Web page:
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(The) Violent Sex

Visions & Voices Theatre Company

at Chicago Dramatists

If someone could write about writing with one-tenth the intensity Roger Kahn brings to baseball, the literary world might have itself a new champion. But the process of actually committing words to the page and wrestling over grammar and spelling and meaning is universal only in its drudgery. That's probably why Dave Eggers abandoned his numbing investigation of process in favor of a turgid road trip-buddy movie pastiche a few chapters into A Heartbreaking Work of Staggering Genius.

In (The) Violent Sex playwright David Scott Hay at least toys with the notion that writing about writing might be interesting. His protagonist is an impoverished novelist named Dan who spent a decade finishing up his first book and is beginning work on a second. Hay has obviously considered how to make Dan's struggles engaging without making him a stereotypical tortured soul, creating a mildly comic neurotic who's calculated that his hourly income from writing is 66 cents and who generally agrees with his best friend's assertion that "thief" and "liar" are synonyms for his profession.

Dan is at a pivotal point: he spends the first act soliciting advice on how to lead an adult life, alluding to the direction of his writing and the possibility of proposing to his live-in girlfriend. But we never actually see Dan write, though he should be outlining his second novel as his first is about to be published. Instead he paces around his work space nervously, looking for inspiration in a pile of comic books and other artifacts from his youth. He won't even allow himself to enjoy the party that's being thrown in his honor, which takes up the entire second act.

Hay's mostly naturalistic tack allows him no leeway when it comes to advancing Dan's story. The playwright can't fast-forward a few years or overturn the script in the second act. But he might have considered why spending so much time by oneself puts a strain on sustaining relationships, or why--when it comes right down to it--Dan doesn't seem all that interested in his own writing. Or, better yet, why the notion of the writer as suffering artist is bogus, a construct fabricated to sensationalize what is essentially a tedious private activity.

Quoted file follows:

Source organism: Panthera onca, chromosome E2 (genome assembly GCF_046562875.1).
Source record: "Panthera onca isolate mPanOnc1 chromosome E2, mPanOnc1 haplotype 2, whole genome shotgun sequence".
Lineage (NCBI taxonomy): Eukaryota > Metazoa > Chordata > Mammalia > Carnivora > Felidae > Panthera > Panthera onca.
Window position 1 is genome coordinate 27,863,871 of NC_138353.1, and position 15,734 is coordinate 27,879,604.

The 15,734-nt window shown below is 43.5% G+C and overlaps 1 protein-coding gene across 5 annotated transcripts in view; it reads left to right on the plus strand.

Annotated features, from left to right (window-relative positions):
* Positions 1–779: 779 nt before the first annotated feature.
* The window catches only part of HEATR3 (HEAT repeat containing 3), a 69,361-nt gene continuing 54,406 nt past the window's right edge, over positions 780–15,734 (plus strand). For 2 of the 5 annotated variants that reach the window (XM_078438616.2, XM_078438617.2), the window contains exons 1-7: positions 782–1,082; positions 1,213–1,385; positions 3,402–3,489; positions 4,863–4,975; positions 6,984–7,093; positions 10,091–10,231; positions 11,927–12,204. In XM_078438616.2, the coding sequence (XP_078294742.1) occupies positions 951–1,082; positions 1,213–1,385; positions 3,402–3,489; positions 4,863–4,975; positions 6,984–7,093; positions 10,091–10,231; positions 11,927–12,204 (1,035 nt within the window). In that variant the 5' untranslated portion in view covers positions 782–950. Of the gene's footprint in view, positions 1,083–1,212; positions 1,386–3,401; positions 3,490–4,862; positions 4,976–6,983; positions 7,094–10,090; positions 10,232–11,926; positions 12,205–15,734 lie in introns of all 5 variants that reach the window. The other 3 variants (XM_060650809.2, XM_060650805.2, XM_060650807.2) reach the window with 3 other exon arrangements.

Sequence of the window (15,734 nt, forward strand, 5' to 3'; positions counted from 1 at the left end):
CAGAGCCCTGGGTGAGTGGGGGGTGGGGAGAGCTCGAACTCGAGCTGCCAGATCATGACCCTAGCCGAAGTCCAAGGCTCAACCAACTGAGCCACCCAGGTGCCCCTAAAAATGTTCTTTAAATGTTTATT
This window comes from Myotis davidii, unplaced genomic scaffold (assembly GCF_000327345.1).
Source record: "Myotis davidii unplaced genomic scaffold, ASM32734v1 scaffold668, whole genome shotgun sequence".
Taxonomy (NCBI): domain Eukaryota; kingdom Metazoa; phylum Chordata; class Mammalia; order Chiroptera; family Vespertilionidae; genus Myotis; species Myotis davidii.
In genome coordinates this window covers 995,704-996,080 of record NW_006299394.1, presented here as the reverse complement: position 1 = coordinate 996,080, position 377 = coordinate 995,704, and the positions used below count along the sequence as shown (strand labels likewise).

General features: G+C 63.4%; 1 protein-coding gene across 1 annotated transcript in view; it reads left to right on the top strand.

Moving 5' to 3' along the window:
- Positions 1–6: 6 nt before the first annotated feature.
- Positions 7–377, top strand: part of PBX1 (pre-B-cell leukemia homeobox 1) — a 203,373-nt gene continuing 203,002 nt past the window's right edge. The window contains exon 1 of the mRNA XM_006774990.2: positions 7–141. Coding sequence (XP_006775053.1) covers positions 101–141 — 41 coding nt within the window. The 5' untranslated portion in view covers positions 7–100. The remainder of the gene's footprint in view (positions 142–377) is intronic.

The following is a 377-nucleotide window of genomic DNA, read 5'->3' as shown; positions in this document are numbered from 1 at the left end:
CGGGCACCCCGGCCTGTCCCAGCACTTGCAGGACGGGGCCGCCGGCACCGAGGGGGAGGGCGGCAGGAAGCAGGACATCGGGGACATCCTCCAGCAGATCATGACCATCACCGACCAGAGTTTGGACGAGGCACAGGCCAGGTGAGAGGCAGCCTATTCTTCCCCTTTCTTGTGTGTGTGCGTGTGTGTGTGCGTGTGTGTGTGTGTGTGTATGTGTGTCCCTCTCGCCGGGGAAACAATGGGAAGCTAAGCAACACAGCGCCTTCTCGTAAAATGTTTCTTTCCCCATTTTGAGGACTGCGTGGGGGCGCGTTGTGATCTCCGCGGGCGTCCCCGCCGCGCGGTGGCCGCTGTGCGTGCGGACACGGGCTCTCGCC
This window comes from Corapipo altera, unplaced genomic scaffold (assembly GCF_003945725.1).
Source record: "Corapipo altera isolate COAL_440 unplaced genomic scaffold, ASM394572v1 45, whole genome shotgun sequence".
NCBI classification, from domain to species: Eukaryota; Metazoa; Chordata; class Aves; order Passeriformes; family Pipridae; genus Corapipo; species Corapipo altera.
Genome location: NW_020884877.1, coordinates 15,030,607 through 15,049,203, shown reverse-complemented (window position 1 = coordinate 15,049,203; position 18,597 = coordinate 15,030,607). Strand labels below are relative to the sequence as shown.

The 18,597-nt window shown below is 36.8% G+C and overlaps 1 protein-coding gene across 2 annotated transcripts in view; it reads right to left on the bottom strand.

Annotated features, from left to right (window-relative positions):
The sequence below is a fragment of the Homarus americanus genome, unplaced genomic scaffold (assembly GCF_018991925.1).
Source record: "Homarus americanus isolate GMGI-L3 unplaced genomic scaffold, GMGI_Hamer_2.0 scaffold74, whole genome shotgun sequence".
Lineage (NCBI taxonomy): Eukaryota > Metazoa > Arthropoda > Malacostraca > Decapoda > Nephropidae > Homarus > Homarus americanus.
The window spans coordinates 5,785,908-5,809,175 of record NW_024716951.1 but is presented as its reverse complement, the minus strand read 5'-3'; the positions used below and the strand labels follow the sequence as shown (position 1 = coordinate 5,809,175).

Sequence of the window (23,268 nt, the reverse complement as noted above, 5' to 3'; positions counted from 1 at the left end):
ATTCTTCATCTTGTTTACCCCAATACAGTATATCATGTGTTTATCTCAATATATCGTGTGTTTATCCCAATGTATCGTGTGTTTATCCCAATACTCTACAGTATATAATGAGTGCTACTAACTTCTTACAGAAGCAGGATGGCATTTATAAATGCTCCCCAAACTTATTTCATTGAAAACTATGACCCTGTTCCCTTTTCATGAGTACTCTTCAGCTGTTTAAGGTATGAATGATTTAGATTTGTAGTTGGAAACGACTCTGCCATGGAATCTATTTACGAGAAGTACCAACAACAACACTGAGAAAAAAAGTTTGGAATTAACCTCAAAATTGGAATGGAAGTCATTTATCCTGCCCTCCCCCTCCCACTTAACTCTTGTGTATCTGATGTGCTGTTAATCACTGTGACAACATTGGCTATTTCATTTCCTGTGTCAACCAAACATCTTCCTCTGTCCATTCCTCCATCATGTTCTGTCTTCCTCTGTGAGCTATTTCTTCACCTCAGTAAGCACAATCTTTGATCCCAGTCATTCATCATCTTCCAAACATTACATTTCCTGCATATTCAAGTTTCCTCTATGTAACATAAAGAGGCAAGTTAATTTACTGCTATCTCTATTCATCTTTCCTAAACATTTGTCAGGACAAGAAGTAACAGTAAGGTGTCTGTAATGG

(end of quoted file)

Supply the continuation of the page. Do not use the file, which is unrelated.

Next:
Instead Dan's story becomes predictably sensational. Hay completely dismantles his own intriguing groundwork in favor of hard-boiled Mamet dialogue ("Women don't want gatherers--women want hunters") and the usual titillation. The supporting cast of three characters--the girlfriend never appears--seems to be ripped from the pages of Penthouse Forum: Dan's best friend (married to his sister) is an unrepentant perv who gets off on attention from younger women, Dan's sister is a dull housewife who has a lesbian epiphany at a strip club, and his ex-girlfriend is a writer of erotica who moonlights as a dominatrix. In the end Hay's script suggests that stories about writers are interesting only when they involve fucking someone else's girlfriend on a pile of coats in a bedroom.

Jessi D. Hill's staging is excellent, bringing out whatever subtleties there are in (The) Violent Sex. Set designer Susan Kaip's detailed apartment clearly divides the spaces Dan has reluctantly allowed his girlfriend to invade from those he's reserved for himself, vividly illustrating his need for order and privacy. Brian Alan Hill as Dan suggests a self-deprecating, charming writer having an out-of-body experience as a regular guy, and Janelle Snow offers a nuanced, credible, heart-wrenching portrayal of his ex-girlfriend, whose continued devotion to Dan is the script's emotional axis. Hill cleverly transforms the intermission into a nervous flurry of preparations for Dan's celebration party: we're privy to the characters' conversations before the production melts seamlessly into the second act.

It seems that for Hay, (The) Violent Sex is about his own catharsis: in a program note he writes that the play is the result of a time when "I slit my wrists and bled into a notebook" after a personal crisis. The snappy rhythms of his dialogue are best suited to communicate his experiences, but this approach doesn't solve the problem of writing about writing--a challenge he might not have anticipated. Ultimately the script's contrivances are understandable: even Charlie Kaufman in Adaptation gave himself over to sentiment in the film's frequently reviled ending. Like Kaufman's screenplay, (The) Violent Sex races to its perfunctory conclusion in a way that only someone deeply invested in his own imagination could have dreamed up.

Art accompanying story in printed newspaper (not available in this archive): photo/Kat Ramslund.

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